Welcome to my new site. I hope you find interesting tidbits from my work here. Old posts Old posts can be found at my old blog. New things will be posted here from now on. I have copied many posts from the old blog.
I’ve had a 500px account for some time, but I just decided to make an Instagram account. I did it mostly to enter the Denver Botanic Gardens Orchid Showcase Photo Contest, but I think it could be a fun way to share my interest in photography as well. I’ll be posting my favorite of favorite pictures at 500px, and then everything at Instagram. Hopefully, this means I’ll take more photos.
Mood tracking: first plots
For some time now, I’ve been using the app Daylio to track my mood. It allows me to rate my mood on a 5 point scale: awful, bad, meh, good, and rad. I can also put pictures, notes, or log what activities are related to that mood at the same time. It’s quite a nifty little app. I just decided to download the data and start examining it more critically. I hope to build a small set of tools to automatically process all the data and interpret conclusions.
Sliding puzzles: my beginning
I recently have become interested in sliding puzzles. You can read all about them on Wikipedia. In undergraduate AI, I was ask to implement a solver for the rush-hour game, a version of a sliding puzzle. I forgot all about it until recently when I was preparing an AI lesson to teach for Code Connects, a coding education non-profit. I stumbled upon the 8-puzzle. Difficulty of AI At first, it seemed pretty simple, and I thought an AI would do easy on it for bigger boards, but I was sorely mistaken.
Comparison of speed of np.sum in Cython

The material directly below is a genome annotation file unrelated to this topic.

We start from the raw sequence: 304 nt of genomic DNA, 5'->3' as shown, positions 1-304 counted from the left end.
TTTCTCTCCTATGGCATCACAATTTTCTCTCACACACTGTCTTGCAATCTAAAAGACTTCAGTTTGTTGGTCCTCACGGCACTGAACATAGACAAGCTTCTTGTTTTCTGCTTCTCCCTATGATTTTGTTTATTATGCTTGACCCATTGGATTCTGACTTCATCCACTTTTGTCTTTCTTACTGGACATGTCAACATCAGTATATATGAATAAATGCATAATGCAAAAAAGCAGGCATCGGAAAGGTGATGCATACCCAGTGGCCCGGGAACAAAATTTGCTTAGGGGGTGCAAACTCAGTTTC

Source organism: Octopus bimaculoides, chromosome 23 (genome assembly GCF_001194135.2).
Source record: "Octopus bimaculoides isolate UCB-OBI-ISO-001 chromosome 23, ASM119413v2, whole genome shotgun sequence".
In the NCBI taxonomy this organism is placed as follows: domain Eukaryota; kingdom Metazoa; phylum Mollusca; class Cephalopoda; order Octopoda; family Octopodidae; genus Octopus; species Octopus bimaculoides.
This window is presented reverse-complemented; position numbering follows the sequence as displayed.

I was curious how much the overhead of np.sum impacted Cython code. That is, should you write your own sum method that loops or use np.sum? So, I wrote up a little test definition of the two approaches, as shown below: import numpy as np cimport numpy as np cpdef double sum_np(np.ndarray[double] a): return np.sum(a) cpdef double sum_loop(double[:] a) nogil: cdef size_t i, I cdef double total = 0.0 I = a.
Truncate to specified number of significant figures
It’s a simple request. You have a number, e.g. 1.25, and want to truncate it to say 2 significant figures. You specifically need to truncate instead of rounding, i.e. you need to get 1.2 instead of 1.3. How do you do that quickly in Python? Check out this code snippet: from math import log10, floor import decimal decimal.getcontext().rounding = decimal.ROUND_DOWN def truncate_sig(x, sig=2): x = float(x) # make sure it's a float or decimal throws an error if x == 0: # can't take log10(0) so just return 0 return 0 elif x <= 0: # if it's negative, determine sigfigs of positive and multiply by -1 return -1 * truncate_sig(np.